The Lancet did not report 6.5 million migrants registered at GPs in the last decade

30 May 2023
What was claimed

The Lancet says that 6.5 million migrants have registered with GPs in the last 10 years.

Our verdict

This information did not come from the Lancet. According to the ONS, that’s how many new GP registrations there were in England and Wales between 2007 and 2017 where the person’s previous address was abroad. Migrants who moved between homes in the UK may have been double counted and we don’t know how many were only here short-term.

An image posted on Facebook claims that according to the Lancet medical journal, 6.5 million migrants have registered with GPs in the last 10 years.

The picture said: “Fact: from The Lancet, 6.5 million migrants have registered with GPs in the last 10 years.That’s where the NHS crisis is.”

The formatting and text exactly matches a claim we wrote about in 2019 which was shared thousands of times. It is also similar to another claim we fact-checked later that year. The most recent post was shared in May 2023.

The figure doesn’t come from the Lancet, it comes from data collected by NHS Digital and published by the Office for National Statistics (ONS). We explain where the confusion might have come from in our previous check.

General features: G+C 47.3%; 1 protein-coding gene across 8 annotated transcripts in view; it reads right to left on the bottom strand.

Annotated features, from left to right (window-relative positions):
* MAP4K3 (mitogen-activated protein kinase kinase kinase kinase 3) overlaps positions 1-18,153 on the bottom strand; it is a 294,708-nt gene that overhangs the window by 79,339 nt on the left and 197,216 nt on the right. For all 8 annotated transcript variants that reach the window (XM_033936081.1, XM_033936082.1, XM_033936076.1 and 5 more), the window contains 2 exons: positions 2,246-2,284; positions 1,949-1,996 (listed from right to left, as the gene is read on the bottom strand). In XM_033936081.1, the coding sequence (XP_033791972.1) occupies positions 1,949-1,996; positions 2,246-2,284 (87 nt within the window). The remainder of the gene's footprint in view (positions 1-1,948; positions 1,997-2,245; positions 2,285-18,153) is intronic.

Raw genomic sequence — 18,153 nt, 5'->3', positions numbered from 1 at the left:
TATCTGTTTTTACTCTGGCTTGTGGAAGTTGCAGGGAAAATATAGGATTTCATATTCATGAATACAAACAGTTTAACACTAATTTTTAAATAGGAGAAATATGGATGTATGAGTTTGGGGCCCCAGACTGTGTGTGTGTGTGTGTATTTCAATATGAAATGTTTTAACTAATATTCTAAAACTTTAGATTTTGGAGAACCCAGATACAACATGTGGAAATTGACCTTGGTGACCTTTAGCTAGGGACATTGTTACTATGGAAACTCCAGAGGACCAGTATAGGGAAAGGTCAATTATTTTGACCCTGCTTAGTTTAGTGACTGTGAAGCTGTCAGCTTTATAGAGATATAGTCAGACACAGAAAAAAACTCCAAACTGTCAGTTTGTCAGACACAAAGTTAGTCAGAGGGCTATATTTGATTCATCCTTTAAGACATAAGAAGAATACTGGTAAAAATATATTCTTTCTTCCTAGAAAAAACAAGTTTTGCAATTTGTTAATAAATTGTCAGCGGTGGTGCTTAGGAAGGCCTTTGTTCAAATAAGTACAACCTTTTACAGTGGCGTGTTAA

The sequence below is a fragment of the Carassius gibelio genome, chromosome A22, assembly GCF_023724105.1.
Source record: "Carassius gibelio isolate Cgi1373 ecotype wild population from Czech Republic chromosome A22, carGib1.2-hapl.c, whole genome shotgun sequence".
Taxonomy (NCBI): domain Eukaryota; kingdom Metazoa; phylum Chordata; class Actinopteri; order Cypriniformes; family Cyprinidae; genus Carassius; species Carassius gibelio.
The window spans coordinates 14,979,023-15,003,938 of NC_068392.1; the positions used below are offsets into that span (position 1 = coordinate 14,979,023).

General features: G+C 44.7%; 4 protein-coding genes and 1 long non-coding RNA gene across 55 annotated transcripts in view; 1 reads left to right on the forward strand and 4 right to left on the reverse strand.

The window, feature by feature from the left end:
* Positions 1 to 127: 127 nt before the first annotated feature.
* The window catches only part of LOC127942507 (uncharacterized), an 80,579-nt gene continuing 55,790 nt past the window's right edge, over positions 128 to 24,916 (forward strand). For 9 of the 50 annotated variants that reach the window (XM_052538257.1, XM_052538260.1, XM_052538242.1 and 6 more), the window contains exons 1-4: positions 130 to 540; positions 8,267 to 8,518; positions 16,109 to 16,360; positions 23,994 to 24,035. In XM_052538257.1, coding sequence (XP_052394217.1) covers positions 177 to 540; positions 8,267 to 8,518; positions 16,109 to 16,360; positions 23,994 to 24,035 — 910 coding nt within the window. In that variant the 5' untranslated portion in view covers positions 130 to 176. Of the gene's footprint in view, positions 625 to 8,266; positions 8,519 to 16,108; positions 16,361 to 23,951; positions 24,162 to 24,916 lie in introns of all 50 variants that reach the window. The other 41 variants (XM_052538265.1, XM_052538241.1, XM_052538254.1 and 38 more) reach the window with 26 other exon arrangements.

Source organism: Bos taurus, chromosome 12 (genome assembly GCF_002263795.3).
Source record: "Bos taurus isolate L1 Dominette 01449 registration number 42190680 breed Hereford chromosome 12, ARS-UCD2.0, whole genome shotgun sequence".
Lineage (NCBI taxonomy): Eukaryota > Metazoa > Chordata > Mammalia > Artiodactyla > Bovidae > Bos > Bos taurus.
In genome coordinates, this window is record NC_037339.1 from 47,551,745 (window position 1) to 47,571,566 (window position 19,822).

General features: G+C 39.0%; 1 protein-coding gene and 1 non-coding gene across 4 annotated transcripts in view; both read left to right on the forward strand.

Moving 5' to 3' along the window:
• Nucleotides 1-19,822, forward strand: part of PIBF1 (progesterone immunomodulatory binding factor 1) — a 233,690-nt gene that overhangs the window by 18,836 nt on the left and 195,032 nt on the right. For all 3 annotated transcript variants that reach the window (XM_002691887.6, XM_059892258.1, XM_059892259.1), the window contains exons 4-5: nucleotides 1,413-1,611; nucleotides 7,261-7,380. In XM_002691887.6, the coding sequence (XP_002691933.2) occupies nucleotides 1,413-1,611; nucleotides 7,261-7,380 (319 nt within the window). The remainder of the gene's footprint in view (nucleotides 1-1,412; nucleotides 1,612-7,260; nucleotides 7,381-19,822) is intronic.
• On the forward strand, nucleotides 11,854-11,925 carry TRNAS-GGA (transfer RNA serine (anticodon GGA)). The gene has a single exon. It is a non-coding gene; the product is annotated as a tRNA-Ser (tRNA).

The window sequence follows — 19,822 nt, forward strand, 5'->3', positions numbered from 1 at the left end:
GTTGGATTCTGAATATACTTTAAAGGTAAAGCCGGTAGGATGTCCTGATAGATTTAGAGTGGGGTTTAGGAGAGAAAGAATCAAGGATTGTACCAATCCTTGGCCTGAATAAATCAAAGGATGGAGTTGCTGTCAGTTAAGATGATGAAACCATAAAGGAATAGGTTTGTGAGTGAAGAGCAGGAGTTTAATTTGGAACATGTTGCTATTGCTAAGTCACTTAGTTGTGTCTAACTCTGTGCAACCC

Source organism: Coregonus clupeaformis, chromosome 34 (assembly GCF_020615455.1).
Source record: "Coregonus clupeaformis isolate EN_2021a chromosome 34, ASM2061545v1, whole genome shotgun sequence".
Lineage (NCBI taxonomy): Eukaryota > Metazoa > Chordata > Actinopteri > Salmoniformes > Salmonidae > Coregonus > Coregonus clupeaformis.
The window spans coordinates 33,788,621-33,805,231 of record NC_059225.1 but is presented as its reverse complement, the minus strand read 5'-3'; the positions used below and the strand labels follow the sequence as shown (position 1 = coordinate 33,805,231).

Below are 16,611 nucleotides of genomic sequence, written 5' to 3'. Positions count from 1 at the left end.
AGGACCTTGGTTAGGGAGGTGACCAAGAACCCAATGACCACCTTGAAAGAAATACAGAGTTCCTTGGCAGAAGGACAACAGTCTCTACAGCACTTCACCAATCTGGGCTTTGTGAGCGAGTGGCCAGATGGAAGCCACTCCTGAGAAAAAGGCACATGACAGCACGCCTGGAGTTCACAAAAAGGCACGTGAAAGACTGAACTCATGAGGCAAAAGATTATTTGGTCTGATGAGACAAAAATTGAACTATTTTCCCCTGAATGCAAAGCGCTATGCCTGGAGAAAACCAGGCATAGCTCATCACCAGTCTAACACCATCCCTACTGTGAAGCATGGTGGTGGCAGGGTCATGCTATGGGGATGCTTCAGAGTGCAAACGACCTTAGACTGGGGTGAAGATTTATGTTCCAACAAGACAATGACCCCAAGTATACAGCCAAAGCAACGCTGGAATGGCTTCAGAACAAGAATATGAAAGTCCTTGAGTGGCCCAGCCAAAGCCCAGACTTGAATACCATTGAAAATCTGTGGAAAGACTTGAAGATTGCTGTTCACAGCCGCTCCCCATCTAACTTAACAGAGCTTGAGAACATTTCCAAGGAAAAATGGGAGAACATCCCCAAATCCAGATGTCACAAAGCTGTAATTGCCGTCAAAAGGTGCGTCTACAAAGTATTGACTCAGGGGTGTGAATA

The 6.5 million figure was broadly correct when we checked it before, looking at the number of GP registrations between 2007/08 and 2016/17 where the person’s previous address was probably outside the UK. There were a little under 6.5 million GP registrations in England and Wales during this period (it was just over that when including Northern Ireland while figures for Scotland are not available).

These were the latest figures available when the two older claims were posted on Facebook, but newer data has been published covering 2010/11 to 2019/20. This shows that there were around 6.9 million new migrant GP registrations over this period across England, Wales and Northern Ireland.

So while the figures were correct when we first saw versions of this post, newer figures for “the last ten years” are slightly higher.

But this is not a very good way of measuring how much the population has grown because of immigration.

For part of the period it covers, this measurement could have double counted some immigrants who registered at one GP, moved homes within England and Wales, and then registered at another. But NHS Digital, which collects the figures, told us in 2019 it doesn’t know the extent of that double counting.

NHS Digital also told us that until 2016, if a UK citizen had left the UK for more than three months then came back and registered with a new GP in England and Wales, they would also be counted more than once.

The figure also doesn’t factor in how many of these registrations will be from people who only stayed for a short period. Short term migration is defined as between a three and 12 month stay for work or study.

Data presented without context or caveats can give an incomplete or misleading picture. This can harm democracy by distorting people’s understanding of what is happening to key political issues such as the NHS and immigration. All of us can do something about this problem by taking time to look at such claims critically and checking the source of information, so that we do not share misinformation online. 

Image courtesy of Hush Naidoo Jade Photography.

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